I had some brief insight to Apple’s transition from a flailing, near defunct company in the mid-90s to the giant it is today. Some time ago, back in 1995 (and back in my PR days), Apple UK approached a PR agency I worked for with an opportunity to pitch for the UK account. For competitive reasons we couldn’t pitch as the existing agency. Five of us came together from around the world to present to Apple UK — armed with mocked-up business cards — and told them that if we won the pitch we’d set up a new agency to do Apple’s UK PR. It was a huge risk for Apple, we were the total outsiders, but they took a punt on us and we won. 16 years on the agency, Bite, still exists (a bite of the apple of course).
I worked with Apple as a client in the post-Jobs-founding era and during his return in 1997. For all Apple’s troubles in the mid-90s — with CEO’s passing through the company like corporate flings — Jobs had, from the beginning, co-created a brand with an incredibly loyal following. The people who worked for Apple from the outset were passionate about the brand and the technology. The creative community was extremely, and sometimes undeservingly, loyal – including musicians, artists, designers, and celebs among them. I think we won the pitch because, even though we had no history, we passionately wanted to work for the brand. And that passion has always been a part of the Apple brand. It is something to which many consumer brands can only aspire.
But passion alone couldn’t turn around a business. As Apple’s communications agency in the mid-90s we so often banged our heads trying to convince the press of its worthiness. In the mid-90s Apple represented about 5% of the market share of personal computers. Microsoft was the dominant force, and eventually we realized that there was little point in trying to shout louder. Our best tactic was to work with the fans (and press) that still believed in Apple, even when the company looked like it was going to the wall.
Jobs’ return to Apple, as CEO without a salary in 1997, really marked the beginning of Apple’s transformation from a company to the success it is today. It seems hard to believe now that, at the time, every computer was square, beige and seriously ugly. Along with his brilliant head of design, Jonathan Ive, (who had been in the company before Jobs’ return) Jobs introduced a radical innovation that fundamentally changed the technology market for good: the candy coloured all-in-one iMacs. It was unprecedented. It actually made you want to show off your home computer. It was simple. And that was even before the creations of the iPod and iPhone.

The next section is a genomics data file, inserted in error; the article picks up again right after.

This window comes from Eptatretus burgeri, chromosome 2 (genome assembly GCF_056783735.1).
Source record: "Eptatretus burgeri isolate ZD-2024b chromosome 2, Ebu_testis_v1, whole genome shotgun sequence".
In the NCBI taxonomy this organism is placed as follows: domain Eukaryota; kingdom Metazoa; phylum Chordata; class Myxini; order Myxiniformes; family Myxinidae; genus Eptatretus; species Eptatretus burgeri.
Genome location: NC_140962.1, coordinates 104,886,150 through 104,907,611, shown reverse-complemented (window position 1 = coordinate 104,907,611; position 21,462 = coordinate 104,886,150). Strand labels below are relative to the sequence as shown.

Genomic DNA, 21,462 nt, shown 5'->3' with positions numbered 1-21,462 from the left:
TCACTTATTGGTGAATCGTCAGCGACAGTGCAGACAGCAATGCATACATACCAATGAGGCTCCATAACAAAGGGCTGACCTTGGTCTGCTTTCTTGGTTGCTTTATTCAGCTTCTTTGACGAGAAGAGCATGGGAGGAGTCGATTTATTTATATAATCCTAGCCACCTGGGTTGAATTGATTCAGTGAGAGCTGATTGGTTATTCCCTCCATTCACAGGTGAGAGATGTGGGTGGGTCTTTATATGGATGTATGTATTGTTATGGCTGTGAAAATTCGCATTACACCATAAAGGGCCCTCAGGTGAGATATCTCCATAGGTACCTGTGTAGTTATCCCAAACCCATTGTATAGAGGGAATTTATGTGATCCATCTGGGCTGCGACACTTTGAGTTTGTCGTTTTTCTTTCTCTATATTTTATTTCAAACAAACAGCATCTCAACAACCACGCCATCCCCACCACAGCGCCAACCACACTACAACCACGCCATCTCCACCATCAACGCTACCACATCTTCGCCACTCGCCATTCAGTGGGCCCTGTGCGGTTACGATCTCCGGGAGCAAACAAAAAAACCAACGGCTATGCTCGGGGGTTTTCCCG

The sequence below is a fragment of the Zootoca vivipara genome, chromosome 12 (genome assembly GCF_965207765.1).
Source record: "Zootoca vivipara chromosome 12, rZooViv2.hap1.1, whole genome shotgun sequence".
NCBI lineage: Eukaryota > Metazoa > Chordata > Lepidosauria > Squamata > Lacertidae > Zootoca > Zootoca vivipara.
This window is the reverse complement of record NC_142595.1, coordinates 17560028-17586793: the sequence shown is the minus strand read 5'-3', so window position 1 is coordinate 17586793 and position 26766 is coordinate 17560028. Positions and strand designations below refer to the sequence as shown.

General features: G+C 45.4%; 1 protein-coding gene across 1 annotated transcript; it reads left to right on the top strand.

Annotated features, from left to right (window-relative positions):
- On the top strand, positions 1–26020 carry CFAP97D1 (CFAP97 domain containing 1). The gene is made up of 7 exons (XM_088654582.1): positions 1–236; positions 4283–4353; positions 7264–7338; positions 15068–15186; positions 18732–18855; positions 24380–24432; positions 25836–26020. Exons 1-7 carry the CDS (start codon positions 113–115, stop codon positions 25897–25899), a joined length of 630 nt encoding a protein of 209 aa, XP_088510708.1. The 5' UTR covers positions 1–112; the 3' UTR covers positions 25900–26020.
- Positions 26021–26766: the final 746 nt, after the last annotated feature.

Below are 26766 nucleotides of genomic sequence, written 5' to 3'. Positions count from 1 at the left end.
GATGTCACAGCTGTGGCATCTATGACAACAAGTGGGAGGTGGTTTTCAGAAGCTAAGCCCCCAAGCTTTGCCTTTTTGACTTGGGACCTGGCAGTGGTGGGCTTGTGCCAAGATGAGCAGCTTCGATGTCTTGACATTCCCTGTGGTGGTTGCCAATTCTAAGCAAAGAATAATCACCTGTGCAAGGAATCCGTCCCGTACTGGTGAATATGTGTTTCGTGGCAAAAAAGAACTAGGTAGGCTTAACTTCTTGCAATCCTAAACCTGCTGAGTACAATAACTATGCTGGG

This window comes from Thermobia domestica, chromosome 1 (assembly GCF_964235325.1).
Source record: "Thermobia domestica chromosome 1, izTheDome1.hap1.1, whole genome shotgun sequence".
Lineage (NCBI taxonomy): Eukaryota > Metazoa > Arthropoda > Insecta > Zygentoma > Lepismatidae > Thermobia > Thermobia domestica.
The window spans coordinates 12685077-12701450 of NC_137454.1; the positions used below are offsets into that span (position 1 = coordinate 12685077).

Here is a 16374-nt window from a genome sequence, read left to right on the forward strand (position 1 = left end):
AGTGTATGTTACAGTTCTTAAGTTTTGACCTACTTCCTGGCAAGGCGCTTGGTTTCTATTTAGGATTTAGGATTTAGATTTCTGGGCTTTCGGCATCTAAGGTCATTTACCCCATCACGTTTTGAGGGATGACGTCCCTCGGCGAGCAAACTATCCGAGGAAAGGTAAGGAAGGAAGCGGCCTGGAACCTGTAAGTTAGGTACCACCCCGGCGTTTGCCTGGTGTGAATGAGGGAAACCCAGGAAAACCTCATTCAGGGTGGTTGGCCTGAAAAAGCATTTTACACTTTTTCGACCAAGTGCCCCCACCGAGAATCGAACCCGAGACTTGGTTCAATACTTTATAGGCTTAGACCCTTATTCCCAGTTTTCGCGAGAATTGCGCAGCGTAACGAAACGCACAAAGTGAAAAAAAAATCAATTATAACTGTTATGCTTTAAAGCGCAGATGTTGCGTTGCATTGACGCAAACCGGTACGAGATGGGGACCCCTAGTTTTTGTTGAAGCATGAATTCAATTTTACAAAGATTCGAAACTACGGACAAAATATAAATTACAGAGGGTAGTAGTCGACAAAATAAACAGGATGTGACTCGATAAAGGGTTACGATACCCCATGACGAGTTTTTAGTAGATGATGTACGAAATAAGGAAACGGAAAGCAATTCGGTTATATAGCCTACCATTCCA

Perhaps one of Jobs' best moves was to work closely with Ive. It seems like a logical coupling for a company where design is critical, but it is unusual. How many CEO’s work alongside — or even understand — design? How many companies refuse to conduct endless market research before launching products?
The introduction of the iPod radically changed things again. This time it made die-hard Windows users actually consider a switch to Apple as a platform. By the mid-noughties the backlit glow of Apple laptops was everywhere. It stood for beautiful design, easy technology, inspirational thinking.
The cult of Apple that has emerged in recent years is sometimes hard to believe; the sheer ‘coolness’ of the brand is almost bemusing. Yet, essentially the brand’s essence has never changed — from the beginning, die-hard Apple customers always loved its simplicity.
What did change, however, was that in a matter of years, Jobs succeeded in converting the way people felt, viewed and connected with technology. His achievements have fundamentally changed the way we live. His company certainly changed things in a little agency in a corner of London, thousands of miles away from Apple HQ in Cupertino, that built itself — and many careers — from working with Apple.
RIP Steve Jobs. And thank you.